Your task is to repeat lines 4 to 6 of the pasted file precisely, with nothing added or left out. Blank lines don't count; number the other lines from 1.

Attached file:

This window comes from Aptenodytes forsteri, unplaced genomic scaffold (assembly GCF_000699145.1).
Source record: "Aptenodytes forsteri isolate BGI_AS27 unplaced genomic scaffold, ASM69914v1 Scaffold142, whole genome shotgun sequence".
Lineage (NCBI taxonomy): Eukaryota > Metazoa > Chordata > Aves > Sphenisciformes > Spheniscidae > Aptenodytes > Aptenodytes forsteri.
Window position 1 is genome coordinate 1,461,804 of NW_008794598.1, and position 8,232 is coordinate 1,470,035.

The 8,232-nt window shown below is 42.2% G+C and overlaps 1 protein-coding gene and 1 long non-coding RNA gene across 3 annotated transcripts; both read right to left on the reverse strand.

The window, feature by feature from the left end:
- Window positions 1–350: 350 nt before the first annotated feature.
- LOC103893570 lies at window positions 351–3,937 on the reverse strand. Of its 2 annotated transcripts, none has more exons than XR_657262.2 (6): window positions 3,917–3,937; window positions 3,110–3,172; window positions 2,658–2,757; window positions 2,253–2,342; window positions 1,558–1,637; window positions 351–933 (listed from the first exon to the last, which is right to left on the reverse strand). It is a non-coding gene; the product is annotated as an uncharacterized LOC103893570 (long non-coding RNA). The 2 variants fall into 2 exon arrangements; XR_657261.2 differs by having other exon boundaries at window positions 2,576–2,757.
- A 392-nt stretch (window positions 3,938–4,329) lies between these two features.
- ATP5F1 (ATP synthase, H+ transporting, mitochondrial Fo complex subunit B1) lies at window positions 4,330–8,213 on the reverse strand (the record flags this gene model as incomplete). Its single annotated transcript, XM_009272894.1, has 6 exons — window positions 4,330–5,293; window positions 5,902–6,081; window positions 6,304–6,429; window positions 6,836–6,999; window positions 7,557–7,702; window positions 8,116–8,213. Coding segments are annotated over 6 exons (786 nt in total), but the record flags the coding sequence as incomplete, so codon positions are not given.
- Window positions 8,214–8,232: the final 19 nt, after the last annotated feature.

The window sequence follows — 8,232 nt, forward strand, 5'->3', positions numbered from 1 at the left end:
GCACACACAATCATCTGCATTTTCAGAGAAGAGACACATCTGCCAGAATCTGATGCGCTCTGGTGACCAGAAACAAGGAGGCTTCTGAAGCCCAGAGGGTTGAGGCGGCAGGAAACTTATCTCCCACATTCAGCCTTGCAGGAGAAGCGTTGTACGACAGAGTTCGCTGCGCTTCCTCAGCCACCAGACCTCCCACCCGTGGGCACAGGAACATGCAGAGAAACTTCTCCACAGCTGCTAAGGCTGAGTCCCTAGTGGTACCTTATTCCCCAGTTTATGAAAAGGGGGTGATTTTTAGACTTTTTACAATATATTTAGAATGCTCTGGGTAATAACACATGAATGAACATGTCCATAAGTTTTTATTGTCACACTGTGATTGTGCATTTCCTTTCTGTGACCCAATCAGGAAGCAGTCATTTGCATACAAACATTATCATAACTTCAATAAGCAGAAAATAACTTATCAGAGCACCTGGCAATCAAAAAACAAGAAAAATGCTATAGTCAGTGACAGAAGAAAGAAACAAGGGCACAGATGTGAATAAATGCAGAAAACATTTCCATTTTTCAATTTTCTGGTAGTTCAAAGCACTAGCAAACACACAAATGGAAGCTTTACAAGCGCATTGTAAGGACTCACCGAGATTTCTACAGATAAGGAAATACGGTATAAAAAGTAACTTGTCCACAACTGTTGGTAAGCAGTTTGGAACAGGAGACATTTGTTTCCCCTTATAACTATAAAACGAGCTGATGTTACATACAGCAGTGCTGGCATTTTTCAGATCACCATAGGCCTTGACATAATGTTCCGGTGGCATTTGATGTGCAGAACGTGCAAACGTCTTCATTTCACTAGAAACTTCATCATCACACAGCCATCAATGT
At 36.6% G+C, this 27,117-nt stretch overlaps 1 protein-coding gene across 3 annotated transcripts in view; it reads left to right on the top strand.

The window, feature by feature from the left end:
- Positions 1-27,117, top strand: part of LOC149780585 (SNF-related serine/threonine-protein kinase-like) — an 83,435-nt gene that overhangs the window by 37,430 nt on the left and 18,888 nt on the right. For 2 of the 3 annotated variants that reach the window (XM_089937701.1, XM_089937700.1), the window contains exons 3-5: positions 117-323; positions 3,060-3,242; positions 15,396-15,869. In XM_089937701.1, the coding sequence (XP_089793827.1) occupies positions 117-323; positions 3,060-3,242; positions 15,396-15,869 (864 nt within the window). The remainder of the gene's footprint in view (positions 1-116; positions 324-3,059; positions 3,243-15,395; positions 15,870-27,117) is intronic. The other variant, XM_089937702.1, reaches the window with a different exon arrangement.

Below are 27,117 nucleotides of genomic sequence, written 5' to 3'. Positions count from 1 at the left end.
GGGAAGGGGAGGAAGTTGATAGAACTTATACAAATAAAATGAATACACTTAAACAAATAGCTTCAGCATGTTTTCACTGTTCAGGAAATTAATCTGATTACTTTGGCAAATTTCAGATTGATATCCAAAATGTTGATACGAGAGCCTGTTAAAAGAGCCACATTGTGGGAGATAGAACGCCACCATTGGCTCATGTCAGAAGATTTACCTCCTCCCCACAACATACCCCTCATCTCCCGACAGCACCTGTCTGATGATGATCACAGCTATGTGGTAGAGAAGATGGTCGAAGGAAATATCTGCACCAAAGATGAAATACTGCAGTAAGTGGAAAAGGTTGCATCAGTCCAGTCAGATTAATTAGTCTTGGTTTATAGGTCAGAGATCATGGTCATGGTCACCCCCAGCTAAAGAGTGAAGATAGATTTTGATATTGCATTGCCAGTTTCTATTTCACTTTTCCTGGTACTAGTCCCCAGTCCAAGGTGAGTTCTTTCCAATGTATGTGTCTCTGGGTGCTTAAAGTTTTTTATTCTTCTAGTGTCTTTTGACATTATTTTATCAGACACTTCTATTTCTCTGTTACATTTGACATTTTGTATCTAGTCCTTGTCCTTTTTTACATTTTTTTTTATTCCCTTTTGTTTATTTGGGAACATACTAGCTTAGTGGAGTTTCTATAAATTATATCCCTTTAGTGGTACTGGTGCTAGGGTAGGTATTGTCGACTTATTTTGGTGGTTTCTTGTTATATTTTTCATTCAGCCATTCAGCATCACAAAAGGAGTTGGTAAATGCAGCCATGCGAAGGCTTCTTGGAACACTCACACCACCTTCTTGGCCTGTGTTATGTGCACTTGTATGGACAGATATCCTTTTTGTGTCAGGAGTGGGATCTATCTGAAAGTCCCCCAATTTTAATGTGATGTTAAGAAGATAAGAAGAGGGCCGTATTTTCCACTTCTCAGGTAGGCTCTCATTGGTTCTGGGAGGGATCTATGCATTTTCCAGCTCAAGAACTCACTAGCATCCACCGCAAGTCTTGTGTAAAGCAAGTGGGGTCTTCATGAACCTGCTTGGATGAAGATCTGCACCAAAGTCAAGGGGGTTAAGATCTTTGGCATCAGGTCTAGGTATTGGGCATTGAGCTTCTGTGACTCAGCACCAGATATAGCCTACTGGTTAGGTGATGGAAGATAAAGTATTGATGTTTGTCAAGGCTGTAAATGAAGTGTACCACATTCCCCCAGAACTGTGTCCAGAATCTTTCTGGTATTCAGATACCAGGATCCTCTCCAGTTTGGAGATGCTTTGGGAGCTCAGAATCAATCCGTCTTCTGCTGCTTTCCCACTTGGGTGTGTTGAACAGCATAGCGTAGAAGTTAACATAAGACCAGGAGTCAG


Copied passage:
Window position 1 is genome coordinate 1,461,804 of NW_008794598.1, and position 8,232 is coordinate 1,470,035.

The 8,232-nt window shown below is 42.2% G+C and overlaps 1 protein-coding gene and 1 long non-coding RNA gene across 3 annotated transcripts; both read right to left on the reverse strand.

The window, feature by feature from the left end: